1. re: Veggo

                                                  I will admit the granite has me thinking about Schott Zwiesel, but so far none of my lead crystal has "bought it." Or anything else, for that matter. Gee! Does this mean I'm careful?

                                                  Probably not.

                                                  1. re: Veggo

                                                    I've never lost crystal but I've had a few dishes KIA from the granite lip over the dish machine. Can't imagine concrete would be any different but I really like the "life" in natural stone.

                                                2. I would consider other materials in addition to concrete and granite. I have slate contertops and they are great. I was very lucky to find reclaimed "ribbon " slate that is approximately 1 inch thick. The slabs were recycled from bathroom stalls! I bought all the supplier had and would have purchased more. In addition to the kitchen counter tops, I made a small table with a slate top. The frame is made of ash stained black with an aniline dye.

                                                  Since I could not get more slate, I used limestone in my barn tackroom counters. It is a bit more prone to staining, but still looks great.

                                                  In short, you are not limited to granite or concrete - look around for some alternatives.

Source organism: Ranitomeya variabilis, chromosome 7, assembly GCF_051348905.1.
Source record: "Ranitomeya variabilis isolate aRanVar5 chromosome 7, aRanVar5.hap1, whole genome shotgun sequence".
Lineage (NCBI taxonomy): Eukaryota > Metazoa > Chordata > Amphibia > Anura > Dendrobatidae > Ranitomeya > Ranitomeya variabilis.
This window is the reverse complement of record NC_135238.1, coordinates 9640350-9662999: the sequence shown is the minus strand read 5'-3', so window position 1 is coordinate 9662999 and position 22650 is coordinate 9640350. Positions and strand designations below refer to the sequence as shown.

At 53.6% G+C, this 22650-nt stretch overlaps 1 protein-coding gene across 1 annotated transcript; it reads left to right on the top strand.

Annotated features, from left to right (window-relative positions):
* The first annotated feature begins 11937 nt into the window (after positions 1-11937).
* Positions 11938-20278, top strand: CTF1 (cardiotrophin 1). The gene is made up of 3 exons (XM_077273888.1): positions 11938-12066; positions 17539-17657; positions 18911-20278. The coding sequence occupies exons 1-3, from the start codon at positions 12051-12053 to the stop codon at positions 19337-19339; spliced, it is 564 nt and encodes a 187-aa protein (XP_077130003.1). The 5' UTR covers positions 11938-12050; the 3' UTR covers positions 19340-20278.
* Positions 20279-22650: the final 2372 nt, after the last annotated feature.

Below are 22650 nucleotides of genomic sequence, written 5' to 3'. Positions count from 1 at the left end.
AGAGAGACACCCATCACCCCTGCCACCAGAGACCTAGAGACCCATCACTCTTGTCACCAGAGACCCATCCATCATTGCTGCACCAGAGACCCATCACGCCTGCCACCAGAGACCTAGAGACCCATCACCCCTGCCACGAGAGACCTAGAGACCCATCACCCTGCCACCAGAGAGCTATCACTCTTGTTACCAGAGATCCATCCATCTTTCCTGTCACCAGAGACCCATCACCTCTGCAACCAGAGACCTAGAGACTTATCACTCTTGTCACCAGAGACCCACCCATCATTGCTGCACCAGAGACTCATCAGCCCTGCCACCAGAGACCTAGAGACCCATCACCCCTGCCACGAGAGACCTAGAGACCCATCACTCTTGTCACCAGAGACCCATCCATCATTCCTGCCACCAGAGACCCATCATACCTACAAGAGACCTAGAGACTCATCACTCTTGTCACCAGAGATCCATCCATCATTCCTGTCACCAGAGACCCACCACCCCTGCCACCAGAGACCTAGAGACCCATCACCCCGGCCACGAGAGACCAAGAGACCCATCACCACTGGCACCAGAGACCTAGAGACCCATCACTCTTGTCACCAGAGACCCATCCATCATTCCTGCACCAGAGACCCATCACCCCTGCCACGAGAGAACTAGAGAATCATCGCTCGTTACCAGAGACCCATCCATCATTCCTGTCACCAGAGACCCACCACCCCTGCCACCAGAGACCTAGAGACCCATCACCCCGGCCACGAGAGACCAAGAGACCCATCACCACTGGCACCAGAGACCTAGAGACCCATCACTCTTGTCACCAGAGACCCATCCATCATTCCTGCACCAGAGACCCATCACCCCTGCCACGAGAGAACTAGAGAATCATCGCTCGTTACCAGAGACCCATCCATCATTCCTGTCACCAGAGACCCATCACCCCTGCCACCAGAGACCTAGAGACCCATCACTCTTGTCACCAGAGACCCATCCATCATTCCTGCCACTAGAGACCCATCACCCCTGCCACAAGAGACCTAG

1 Reply
                                                  1. re: llednevir

                                                    "Its a bit more prone to staining" ......Have you tired giving it a good rub of sealer every day for a week......assuming it is meant to be sealed? I did this to my travertine back splashes and even tomato sauce wipes right off.

                                                    On another note, slate sounds like a good surface for an outdoor kitchen (which I am building) being slate has traditionally been used outside.

                                                  2. I am no expert in materials use for countertops, but Discovery Channel did a report that you must be very careful with Granite as many people are discovering many countertops are being tested for radioactivity and many are testing positive. What does this mean? Radon. Which is primarily a lung cancer causing radioactive gas. As a professional chef, this concerns me greatly. I have never had any interactions with concrete, so I cannot make any judgements. Mable is nice, but expensive and tempermental. But if you do a lot of baking and especially choclate work, it is great. Stainless steel is really good for most activities in a kitchen. Easy to clean and sanitize. Take a beating. Extremely heat resistant...to a point. Put a hot pan on a thin (typical) steel counter or table, and it tends to bow. After it cools, it generally returns shape, but when you are trying to make something that needs to remain level, steel is not ideal. But if you are only using for normal everyday use, stell is good. Except in my opion is kinda ugly. Cold and impersonnal. Wood, well we all know about wood. Nothing beats wood for warmth and that natural feel. Really great for making breads, but really not ideal for most other uses. Put a really hot pan on wood and you can get burn marks. Scratches easy, but they can be sanded out. I, however, would rather not go through the hassle. Quartz is really good. A little more expensive than some materials but more heat and scratch resistant. So if I were looking to remodel, I'd most likely go with Quartz. But that is just my humble opinion, take it for what it's worth...or not.